Masks
Life Boost

Tue, Aug 04, 2020

Jamie Keil

Jamie Keil - Learning & Engagement Manager

August Community Craft: Face Masks

Wearing a mask in public has started to feel like a normal thing. Keys. Purse. Phone. Face mask, and I'm out the door. Thanks to local and international scientists we've learned that masks can help slow the spread of COVID-19 and protect not only our selves but our loved ones and neighbors. Dr. Marm Kilpatrick, an infectious disease specialist at UC Santa Cruz, has used the most current scientific data about case transmission to develop four easy to follow guidelines to keep us safer and masks happen to be at the top of that list.

I am all about supporting my community and I remain motivated to keep my loved ones and neighbors safe, but I've found that mask-wearing doesn't have to be a bleak experience if we don't let it. Wearing a mask can also be used as self-expression! These pillars for transmission control can become an extension of your personality, outfit, values, and creativity. With a plethora of amazing patterns, DIY tutorials, styles, and creative folks to draw inspiration from masks have become a new canvas for creativity.

It's no surprise that our local Santa Cruz County artists and organizations have been at the forefront of mask-wearing and creative accessorizing. The Good Times wrote an article in May about artists using their skills to make creative masks and share their values. The Santa Cruz Volunteer Center has volunteers making masks for those in need in order to reach their goal of 2000 masks donated. And the Pajaro Valley Quilting Association has had a mask-making project and a downloadable pattern available free of charge.

It is inspiring to see how people are getting creative with their masks and carving out time to help others. In this month's community craft, we are highlighting a number of ways you can join the movement of combining fashion with community care.

Our Favorite DIY's

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  1. The first thing to do if you want to make a creative mask is doing a bit of inspirational research. Check out our Pinterest board for some awesome ideas.
  2. If you want to make one from scratch you will need to find some instructions to follow.

We suggest:

3. If you don’t want to start from scratch a great alternative is to upgrade an already made one to fit better or match your personality. You can add new straps, sew on a patch, or add a protest slogan. Make it your own!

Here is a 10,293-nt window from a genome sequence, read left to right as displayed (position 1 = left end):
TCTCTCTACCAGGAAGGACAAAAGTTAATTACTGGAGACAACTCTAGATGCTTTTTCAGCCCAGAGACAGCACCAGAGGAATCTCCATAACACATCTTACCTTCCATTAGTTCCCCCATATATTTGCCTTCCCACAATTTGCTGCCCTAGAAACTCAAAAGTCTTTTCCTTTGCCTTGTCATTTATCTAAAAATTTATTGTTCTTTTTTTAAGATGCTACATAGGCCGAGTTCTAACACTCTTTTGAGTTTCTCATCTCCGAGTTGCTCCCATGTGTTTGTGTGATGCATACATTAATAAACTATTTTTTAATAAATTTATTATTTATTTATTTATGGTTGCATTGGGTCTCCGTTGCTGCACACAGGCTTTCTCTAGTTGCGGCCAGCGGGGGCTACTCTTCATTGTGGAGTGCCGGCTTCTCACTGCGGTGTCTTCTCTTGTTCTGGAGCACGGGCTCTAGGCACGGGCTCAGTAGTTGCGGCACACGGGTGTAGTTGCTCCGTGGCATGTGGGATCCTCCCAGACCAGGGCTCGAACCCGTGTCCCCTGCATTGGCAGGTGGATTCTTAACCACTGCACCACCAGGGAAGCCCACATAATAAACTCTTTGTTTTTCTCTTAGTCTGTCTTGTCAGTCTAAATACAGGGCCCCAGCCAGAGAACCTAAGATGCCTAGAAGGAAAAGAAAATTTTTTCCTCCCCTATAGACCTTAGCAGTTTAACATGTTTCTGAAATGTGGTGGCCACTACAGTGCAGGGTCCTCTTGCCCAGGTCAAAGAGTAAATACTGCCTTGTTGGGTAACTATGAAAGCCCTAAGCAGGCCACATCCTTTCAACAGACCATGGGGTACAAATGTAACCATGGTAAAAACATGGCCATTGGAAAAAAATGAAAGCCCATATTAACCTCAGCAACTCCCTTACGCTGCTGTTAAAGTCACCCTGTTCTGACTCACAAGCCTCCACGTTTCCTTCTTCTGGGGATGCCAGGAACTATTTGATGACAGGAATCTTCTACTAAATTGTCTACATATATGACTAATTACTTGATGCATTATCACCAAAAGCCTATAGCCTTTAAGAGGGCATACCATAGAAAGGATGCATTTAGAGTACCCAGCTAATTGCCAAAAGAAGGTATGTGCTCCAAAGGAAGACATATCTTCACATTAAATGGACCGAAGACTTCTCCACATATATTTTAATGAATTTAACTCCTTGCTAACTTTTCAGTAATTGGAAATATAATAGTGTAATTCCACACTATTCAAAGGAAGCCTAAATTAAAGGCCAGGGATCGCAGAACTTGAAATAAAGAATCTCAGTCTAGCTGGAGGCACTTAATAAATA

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No Sewing Machine? No Problem!

If you live nearby and you want to sew a mask, or upgrade your mask, but you don’t have a sewing machine, The Fábrica in Downtown Santa Cruz is a great local resource to check out.

Masks 2

The Fábrica is run on volunteers and donations and provides wonderful resources for our community, learn more about their mission and how you can support this work here.

The Fábrica is a community workspace where folks can come to learn and share knowledge about textiles arts. This includes sewing, knitting, quilting, embroidery, crochet, and bookbinding, among other arts. The workshop is operated by volunteers and funded by donations from participants. They have sewing machines as well as generous amounts of fabric, zippers, notions, and the other tools and supplies one needs for most sewing and yarn-based projects.

The Fábrica is open only two days a week at the moment, but you can stay up to date by checking out their website. They have two sewing stations outside in their garden and a volunteer will be available to help you get supplies or help you using the sewing machine and do your project. You can sign up to use a machine for 1 hour at a time. No previous experience required!

(August) Open Hours: Mondays & Saturdays 3 pm – 6 pm

Don't forget to take a picture! We would love to see what you made, maybe even like a virtual fashion show. Take a picture and either tag @santacruzmah on social media or send an email to jamie@santacruzmah.org

Inspiration Gallery

Elizabeth Yznaga